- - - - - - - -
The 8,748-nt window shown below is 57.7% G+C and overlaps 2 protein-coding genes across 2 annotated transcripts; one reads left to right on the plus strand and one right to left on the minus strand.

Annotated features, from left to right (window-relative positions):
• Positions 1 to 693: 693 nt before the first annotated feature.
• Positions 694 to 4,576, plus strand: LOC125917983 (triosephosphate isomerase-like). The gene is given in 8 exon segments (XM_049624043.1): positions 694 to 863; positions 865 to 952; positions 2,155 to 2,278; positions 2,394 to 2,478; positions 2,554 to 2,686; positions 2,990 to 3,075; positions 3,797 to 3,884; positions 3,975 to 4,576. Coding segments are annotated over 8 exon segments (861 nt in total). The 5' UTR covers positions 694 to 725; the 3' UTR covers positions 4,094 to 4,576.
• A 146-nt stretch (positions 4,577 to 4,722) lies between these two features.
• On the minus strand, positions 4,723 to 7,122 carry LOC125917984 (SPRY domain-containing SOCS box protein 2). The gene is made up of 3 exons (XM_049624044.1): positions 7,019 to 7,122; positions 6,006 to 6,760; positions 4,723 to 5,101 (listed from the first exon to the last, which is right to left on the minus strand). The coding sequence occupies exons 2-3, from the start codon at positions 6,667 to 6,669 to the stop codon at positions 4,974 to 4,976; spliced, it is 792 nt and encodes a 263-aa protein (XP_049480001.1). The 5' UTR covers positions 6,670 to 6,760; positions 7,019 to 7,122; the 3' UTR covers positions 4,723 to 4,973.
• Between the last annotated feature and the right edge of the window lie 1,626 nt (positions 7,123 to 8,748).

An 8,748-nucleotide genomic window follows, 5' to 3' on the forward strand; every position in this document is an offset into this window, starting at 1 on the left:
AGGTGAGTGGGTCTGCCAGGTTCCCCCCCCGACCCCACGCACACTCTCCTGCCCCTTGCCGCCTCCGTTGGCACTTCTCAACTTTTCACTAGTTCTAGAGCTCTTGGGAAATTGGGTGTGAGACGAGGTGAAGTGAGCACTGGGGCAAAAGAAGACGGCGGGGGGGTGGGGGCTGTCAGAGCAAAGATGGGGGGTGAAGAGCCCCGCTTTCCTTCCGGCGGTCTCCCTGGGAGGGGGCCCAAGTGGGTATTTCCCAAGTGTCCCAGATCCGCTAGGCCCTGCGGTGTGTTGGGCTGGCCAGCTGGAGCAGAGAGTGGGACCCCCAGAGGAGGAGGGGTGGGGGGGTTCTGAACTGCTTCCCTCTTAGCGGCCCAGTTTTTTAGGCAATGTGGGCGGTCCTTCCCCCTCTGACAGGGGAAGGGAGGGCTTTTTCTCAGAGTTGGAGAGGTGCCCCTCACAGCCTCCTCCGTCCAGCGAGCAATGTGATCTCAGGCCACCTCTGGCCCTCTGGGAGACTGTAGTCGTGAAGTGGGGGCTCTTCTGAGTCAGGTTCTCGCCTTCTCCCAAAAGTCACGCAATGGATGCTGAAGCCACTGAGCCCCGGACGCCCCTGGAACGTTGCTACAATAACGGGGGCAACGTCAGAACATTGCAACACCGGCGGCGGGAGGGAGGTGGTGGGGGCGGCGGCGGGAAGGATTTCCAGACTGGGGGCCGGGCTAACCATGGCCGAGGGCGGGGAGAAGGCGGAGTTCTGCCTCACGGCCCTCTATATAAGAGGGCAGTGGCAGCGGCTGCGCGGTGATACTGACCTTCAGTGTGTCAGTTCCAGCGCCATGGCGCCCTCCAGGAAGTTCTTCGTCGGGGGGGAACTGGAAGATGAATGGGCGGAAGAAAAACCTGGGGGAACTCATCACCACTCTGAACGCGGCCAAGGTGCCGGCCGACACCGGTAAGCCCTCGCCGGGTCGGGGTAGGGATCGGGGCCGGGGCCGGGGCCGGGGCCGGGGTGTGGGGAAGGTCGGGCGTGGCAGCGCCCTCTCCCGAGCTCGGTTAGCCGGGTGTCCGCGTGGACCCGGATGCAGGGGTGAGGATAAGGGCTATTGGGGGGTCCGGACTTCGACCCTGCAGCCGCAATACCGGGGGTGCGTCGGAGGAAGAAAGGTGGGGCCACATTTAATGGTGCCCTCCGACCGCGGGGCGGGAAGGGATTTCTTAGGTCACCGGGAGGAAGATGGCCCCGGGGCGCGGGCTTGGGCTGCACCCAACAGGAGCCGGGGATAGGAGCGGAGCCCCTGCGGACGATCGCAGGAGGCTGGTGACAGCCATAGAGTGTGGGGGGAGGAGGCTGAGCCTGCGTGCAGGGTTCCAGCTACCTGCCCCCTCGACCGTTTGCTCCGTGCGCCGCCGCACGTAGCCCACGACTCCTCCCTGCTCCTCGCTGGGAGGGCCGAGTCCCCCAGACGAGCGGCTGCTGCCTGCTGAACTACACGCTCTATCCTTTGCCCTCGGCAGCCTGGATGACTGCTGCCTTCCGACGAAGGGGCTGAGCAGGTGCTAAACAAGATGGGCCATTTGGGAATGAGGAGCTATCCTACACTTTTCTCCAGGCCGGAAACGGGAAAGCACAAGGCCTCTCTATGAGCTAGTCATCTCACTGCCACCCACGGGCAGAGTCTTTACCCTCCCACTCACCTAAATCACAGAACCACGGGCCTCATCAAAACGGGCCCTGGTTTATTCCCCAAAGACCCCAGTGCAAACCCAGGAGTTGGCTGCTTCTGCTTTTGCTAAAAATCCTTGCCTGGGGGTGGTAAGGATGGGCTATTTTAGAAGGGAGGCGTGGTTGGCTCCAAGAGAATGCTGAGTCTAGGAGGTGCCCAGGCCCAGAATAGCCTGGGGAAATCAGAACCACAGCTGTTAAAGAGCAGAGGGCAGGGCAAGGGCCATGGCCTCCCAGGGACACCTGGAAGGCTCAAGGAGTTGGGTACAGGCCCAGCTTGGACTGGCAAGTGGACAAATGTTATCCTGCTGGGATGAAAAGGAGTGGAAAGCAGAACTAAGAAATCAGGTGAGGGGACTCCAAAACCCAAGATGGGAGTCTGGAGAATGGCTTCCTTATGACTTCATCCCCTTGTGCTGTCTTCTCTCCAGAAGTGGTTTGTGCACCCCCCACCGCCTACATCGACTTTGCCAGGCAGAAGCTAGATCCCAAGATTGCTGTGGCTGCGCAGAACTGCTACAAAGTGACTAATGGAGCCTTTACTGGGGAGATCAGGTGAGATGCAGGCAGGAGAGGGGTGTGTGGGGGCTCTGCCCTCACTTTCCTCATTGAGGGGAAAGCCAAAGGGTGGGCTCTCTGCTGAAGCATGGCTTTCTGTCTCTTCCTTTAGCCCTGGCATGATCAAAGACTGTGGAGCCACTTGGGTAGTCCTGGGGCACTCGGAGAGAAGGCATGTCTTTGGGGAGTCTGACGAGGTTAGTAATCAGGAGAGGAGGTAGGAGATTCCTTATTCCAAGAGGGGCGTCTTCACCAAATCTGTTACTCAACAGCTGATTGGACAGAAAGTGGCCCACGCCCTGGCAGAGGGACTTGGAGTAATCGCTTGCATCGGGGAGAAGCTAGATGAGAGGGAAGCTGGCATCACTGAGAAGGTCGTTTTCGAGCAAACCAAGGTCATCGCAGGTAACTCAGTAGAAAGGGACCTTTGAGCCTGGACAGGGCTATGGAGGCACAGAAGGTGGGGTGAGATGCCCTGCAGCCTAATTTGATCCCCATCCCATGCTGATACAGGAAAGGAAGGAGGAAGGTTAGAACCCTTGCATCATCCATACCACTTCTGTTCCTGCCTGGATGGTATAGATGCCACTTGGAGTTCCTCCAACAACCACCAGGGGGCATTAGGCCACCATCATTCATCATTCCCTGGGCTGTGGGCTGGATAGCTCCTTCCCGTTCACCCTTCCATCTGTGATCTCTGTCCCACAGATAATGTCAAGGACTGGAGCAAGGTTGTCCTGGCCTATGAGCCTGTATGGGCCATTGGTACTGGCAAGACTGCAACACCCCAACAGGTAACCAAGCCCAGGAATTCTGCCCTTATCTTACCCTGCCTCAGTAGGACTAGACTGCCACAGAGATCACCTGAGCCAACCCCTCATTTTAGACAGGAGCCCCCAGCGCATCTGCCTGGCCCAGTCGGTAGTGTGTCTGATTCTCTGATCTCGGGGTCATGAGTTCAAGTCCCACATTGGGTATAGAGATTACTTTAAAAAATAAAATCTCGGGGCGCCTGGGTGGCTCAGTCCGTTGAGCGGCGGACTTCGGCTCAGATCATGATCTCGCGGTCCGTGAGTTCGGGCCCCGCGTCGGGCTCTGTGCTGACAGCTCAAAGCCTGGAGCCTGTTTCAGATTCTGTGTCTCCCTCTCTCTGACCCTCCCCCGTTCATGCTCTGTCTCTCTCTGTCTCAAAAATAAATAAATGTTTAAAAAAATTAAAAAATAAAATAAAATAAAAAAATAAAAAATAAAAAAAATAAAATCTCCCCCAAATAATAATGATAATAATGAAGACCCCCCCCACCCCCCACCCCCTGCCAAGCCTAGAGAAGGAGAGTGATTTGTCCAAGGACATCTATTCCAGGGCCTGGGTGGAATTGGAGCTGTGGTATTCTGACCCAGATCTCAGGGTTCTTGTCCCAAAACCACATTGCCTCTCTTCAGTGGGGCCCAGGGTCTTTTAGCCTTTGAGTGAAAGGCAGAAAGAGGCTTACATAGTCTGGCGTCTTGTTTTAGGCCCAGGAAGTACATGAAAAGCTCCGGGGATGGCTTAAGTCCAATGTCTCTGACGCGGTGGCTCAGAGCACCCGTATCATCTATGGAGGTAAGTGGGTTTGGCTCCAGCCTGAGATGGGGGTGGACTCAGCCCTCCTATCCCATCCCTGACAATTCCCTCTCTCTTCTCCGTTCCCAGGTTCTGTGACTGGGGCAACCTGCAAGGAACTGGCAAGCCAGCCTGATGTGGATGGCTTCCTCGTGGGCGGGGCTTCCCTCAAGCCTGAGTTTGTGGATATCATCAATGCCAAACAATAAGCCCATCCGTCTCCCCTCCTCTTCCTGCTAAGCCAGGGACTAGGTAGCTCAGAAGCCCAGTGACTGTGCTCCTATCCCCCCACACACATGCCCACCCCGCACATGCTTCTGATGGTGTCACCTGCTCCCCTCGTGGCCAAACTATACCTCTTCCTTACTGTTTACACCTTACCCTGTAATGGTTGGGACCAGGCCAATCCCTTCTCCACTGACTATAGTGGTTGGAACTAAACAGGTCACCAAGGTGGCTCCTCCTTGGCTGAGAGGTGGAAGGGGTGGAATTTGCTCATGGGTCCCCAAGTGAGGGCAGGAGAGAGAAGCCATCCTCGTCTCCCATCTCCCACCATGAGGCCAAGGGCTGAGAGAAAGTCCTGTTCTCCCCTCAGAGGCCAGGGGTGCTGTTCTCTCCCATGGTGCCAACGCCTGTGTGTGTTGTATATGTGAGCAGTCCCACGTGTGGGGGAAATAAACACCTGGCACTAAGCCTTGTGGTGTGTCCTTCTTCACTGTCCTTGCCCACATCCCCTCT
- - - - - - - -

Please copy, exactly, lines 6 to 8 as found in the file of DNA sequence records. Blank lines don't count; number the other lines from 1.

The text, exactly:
• On the minus strand, positions 4,723 to 7,122 carry LOC125917984 (SPRY domain-containing SOCS box protein 2). The gene is made up of 3 exons (XM_049624044.1): positions 7,019 to 7,122; positions 6,006 to 6,760; positions 4,723 to 5,101 (listed from the first exon to the last, which is right to left on the minus strand). The coding sequence occupies exons 2-3, from the start codon at positions 6,667 to 6,669 to the stop codon at positions 4,974 to 4,976; spliced, it is 792 nt and encodes a 263-aa protein (XP_049480001.1). The 5' UTR covers positions 6,670 to 6,760; positions 7,019 to 7,122; the 3' UTR covers positions 4,723 to 4,973.
• Between the last annotated feature and the right edge of the window lie 1,626 nt (positions 7,123 to 8,748).

An 8,748-nucleotide genomic window follows, 5' to 3' on the forward strand; every position in this document is an offset into this window, starting at 1 on the left: